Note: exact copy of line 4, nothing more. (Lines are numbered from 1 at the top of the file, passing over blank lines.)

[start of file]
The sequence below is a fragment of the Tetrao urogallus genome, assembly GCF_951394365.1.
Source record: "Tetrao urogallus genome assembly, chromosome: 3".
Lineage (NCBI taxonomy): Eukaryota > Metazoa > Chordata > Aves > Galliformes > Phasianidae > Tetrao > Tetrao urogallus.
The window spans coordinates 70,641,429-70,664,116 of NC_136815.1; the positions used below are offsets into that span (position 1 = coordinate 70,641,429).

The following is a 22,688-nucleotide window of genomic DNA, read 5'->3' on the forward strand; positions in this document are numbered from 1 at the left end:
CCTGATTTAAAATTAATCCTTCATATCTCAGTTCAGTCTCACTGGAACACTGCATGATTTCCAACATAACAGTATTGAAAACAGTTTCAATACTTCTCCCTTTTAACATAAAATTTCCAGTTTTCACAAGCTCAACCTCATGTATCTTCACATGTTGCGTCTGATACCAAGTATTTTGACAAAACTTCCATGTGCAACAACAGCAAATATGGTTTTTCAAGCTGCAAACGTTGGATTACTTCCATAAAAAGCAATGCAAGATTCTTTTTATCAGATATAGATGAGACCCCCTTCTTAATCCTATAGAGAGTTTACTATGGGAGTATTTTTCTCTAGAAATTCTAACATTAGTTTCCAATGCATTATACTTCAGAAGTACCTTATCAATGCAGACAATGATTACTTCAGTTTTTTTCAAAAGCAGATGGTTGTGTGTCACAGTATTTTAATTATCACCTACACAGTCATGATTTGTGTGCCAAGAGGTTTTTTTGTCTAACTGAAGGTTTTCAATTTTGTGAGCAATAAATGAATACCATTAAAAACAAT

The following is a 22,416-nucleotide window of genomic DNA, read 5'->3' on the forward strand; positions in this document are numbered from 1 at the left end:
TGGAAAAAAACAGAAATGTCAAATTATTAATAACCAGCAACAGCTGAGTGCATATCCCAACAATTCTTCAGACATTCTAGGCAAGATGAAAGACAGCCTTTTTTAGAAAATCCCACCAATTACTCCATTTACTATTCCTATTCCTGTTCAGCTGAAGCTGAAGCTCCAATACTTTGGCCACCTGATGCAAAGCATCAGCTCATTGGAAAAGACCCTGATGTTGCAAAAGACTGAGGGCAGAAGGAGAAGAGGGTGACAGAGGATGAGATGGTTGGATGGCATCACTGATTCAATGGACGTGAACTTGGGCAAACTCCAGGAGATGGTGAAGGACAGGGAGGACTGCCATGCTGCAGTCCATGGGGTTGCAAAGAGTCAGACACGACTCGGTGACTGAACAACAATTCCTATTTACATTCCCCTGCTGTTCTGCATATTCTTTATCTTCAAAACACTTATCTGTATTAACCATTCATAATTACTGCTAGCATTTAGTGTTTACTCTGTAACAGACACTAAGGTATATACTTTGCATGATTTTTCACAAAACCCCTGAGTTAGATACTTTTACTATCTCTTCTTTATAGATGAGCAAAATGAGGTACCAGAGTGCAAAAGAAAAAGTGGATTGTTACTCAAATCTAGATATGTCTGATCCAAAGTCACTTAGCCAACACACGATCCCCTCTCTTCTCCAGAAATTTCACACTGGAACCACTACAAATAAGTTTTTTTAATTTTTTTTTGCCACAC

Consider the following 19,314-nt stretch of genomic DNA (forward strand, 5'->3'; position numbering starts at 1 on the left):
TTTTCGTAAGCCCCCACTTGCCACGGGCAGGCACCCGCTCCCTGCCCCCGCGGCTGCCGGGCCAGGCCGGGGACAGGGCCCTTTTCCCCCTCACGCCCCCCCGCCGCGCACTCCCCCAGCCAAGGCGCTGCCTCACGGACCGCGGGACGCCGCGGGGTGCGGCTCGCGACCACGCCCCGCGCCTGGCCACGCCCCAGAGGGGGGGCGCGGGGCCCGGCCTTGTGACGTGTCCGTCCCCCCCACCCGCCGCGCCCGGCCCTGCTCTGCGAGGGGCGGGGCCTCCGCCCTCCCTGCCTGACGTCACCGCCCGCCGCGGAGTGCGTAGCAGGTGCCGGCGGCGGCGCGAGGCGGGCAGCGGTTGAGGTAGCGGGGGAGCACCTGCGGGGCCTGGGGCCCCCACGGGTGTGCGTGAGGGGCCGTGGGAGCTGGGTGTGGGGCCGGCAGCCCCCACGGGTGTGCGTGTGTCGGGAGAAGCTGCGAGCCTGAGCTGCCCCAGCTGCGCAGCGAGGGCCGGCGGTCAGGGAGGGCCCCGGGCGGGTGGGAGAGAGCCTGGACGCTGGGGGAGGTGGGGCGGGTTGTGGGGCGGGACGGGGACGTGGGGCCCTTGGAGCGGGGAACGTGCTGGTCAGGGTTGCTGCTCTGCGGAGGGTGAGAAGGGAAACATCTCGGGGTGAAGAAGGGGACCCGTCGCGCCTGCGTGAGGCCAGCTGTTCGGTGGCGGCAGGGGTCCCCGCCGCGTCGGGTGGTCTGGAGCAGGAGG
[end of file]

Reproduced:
The window spans coordinates 70,641,429-70,664,116 of NC_136815.1; the positions used below are offsets into that span (position 1 = coordinate 70,641,429).